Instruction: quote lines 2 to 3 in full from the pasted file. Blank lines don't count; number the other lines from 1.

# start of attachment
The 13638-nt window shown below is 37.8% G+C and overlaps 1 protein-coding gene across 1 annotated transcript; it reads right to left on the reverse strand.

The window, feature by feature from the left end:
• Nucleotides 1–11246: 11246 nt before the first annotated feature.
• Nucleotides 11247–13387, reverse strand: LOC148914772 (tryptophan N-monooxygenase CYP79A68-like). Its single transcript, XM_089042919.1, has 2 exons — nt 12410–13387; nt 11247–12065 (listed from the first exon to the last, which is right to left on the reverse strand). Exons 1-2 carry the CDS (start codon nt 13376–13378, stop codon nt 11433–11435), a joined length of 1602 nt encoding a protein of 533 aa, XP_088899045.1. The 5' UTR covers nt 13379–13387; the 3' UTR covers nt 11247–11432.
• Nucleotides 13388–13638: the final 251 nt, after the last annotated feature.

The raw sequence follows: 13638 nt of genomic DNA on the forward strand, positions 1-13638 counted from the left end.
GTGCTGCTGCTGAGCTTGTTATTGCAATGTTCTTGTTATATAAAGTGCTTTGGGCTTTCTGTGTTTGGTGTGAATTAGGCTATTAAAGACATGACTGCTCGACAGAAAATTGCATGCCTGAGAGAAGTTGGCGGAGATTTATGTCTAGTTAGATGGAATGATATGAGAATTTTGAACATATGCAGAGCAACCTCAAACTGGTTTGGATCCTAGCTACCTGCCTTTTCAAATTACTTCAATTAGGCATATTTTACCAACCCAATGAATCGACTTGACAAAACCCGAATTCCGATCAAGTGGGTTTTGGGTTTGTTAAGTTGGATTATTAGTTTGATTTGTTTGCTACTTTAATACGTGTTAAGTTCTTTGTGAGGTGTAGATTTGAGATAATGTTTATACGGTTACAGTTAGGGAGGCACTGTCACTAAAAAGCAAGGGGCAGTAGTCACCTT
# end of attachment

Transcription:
The window, feature by feature from the left end:
• Nucleotides 1–11246: 11246 nt before the first annotated feature.